Step 1: Learn the basic dye recipe. For a dye bath for ½lb of plant or animal fiber: 1a. Use about 4gal of water. (If your water has a high mineral content, it may alter the color of the dye. If you care about this, use bottled or distilled water.) 1b. Add dye matter. Formulas are available online and in many excellent books on natural dyeing (see Resources at end of article). If experimenting, start with equal weights of dye and fiber. WARNING! Once you use a pan for dyeing, don’t use it for cooking. You can’t be sure all plants and minerals are safe. 1c. Simmer the pot for ½ hour or so to release the color from the plant material, then remove the plant matter. If you leave the plant material in the pot with your fiber, the color may be uneven. If you like variegated color, leave the plant material in! 1d. Add pre-mordanted fiber and simmer ½-1 hour. Let stand overnight, or remove the fiber at this point. NOTE: It’s impossible to color-match plant dyes. The plants you’re using may grow in different soil, weather, and water conditions, and there may be a number of varieties within the species. Fibers also take dyes differently. Step 2: Dye your yarn with onionskins. So much for the generalities. Now let’s dye wool yarn with onionskins (yellow and red mixed). 2a. Mordant the wool in an enamel pot containing 1-2oz of alum dissolved in 2gal of water. Our actual weight of fiber is ½lb. Simmer for ½ hour. Let cool in the liquid, then proceed to dyeing, or let the fiber dry and dye at a later time. You can reuse this water for mordanting more fiber (but not for dyeing). 2b. To prepare the dye pot, place ½lb onionskins in 2gal of simmering water for ½-1 hour. Remove the onionskins, if desired, and then add the mordanted wool (wet or dry) and simmer another ½-1 hour. 2c. Alternatively, place the onionskins and the mordanted wool in 2gal of simmering water, and simmer ½-1 hour. (Skins can be placed in a net bag if desired.) NOTE: This same procedure can be used for many protein fibers, including wool, mohair, alpaca, llama, rabbit, and dog, and also for most dyes on cotton and linen. 2d. Try other dyes to achieve different colors, such as madder for red and eucalyptus leaves for brown. Yellows, browns, and reds are easy to get, but blues from indigo and woad are more complicated. Many books will suggest different plants to dye with. We did experiments with 50 plants in a summer; Ida Grae’s book Nature’s Colors lists 250. See the next page for more natural dyeing materials. TIP: The fibers don’t need to be white; interesting colors come from naturally colored fibers and from overdyeing previously dyed things. NOTE: If you are a more casual type of “cook,” play my favorite “what if” game, and just throw a bunch of fiber, a bunch of onionskins, and a tablespoon or so of alum together and go with it! Play and see what happens. Step 3: Rinse and dry. 3a. Lift your fiber out of the pot, or drain the liquid off. 3b. Rinse the newly dyed fiber with water that’s about the same temperature as the liquid you took it out of. Rinse off the excess dye until the water runs clear. Do not agitate the wool. 3c. Air dry (don’t use a hot dryer!). Now you’re done. Enjoy!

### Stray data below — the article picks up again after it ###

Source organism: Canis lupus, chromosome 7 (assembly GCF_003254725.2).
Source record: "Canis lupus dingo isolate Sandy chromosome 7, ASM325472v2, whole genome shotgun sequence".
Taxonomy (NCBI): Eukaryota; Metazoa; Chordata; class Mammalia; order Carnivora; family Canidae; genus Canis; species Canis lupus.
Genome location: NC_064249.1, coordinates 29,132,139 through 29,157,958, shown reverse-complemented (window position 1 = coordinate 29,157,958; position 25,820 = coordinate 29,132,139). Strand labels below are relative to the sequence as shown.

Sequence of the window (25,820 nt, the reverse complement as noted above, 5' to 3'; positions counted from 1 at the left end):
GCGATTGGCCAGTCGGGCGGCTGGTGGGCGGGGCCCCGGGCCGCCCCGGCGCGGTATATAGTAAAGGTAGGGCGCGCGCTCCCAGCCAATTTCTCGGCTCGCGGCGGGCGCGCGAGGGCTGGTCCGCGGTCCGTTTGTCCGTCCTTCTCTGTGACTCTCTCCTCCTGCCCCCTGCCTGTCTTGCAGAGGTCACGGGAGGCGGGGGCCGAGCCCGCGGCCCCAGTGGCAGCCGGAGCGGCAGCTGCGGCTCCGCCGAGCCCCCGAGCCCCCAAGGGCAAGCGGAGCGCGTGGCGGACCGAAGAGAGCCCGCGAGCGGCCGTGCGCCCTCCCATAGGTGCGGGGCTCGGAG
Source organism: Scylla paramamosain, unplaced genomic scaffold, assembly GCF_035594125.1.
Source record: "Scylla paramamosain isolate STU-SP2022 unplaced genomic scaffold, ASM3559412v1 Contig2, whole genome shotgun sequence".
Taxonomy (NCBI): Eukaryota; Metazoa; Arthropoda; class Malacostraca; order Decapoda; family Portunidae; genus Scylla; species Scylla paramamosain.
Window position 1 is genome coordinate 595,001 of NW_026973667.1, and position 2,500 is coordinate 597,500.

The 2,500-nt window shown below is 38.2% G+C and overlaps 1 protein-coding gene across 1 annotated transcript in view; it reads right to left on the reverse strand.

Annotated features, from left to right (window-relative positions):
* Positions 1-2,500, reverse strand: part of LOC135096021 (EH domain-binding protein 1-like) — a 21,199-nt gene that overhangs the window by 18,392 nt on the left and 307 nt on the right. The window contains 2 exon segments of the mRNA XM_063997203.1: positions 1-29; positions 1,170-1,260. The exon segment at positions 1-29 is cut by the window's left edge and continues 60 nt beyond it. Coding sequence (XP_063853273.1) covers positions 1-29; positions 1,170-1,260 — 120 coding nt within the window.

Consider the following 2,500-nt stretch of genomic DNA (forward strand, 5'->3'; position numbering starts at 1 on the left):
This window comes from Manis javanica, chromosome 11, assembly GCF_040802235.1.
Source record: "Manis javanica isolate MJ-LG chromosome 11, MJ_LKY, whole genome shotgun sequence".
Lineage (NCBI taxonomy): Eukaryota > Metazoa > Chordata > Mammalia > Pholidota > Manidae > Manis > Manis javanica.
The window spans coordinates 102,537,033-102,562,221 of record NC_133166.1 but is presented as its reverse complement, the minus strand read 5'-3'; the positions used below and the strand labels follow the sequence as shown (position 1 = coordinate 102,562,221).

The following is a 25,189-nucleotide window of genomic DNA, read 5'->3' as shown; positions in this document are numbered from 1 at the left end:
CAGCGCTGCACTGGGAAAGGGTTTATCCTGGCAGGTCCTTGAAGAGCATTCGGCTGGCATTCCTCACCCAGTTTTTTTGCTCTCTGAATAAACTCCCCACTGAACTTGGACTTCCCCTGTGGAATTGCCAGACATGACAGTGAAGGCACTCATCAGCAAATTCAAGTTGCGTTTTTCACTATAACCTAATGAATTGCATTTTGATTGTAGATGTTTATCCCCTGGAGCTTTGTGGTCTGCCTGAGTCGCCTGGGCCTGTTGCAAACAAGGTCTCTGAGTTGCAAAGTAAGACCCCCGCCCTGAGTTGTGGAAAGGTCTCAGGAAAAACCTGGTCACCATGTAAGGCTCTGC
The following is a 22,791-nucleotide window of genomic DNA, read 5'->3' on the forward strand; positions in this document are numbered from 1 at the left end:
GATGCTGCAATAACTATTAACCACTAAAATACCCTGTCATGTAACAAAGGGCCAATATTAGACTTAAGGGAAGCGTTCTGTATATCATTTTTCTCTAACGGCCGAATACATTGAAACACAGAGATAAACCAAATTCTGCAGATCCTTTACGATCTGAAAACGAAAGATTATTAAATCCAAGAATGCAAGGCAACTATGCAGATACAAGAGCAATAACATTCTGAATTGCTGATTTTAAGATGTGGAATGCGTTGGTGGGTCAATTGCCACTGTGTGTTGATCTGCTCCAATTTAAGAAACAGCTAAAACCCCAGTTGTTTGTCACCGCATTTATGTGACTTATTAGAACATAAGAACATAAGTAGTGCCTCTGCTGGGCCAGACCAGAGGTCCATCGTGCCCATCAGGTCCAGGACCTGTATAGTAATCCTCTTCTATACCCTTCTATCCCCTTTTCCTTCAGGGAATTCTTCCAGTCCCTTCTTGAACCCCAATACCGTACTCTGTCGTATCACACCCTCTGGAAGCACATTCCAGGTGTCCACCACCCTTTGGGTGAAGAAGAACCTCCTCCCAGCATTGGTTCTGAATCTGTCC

Mordant some yarn with alum, and some with iron. Then dye them both with onionskins. You will now have 2 colors to work with. If you put more than one color or type of fiber through the same process together, you will have several colors to use together. A vast array of colors can be achieved by overdyeing one color over another, and by using different mordants. Your options are endless. Have fun! Dyes to Try Rich browns: walnut hulls, eucalyptus leaves Reds: madder, cochineal bugs Brilliant yellows: lichens, safflowers Good yellows: onionskins with alum Oranges: coreopsis and onionskins, dahlias with tin and iron Greens: somewhat difficult to get without overdyeing. Overdye a yellow with indigo. Try using copper or iron as a mordant, which produce an olive green with some natural dyes.
My county library has 24 books on natural dyes, with some useful information in all of them. These are a few favorites: Nature’s Colors: Dyes from Plants by Ida Grae, Macmillan Publishing 1974, Collier Books 1979, Robin & Russ Handweavers 1991, out of print. A very good book. A Dyers Garden: From Plant to Pot, Growing Dyes for Natural Fibers by Rita Buchanan Dye Plants and Dyeing: A Handbook by the Brooklyn Botanic Garden, a special printing of Brooklyn Botanic Garden Record: Plants and Gardens Vol. 2, 1969. I have the 9th printing, 1973. About the Author: Judy Lange has been an artist and teacher for most of her adult life. She says her science-and-art background is a lovely mix. Currently, she raises angora goats and sheep for their quality of fiber; teaches spinning, felting, and dyeing; and sells yarn, fiber, and animals. Her favorite question is “What happens if …?”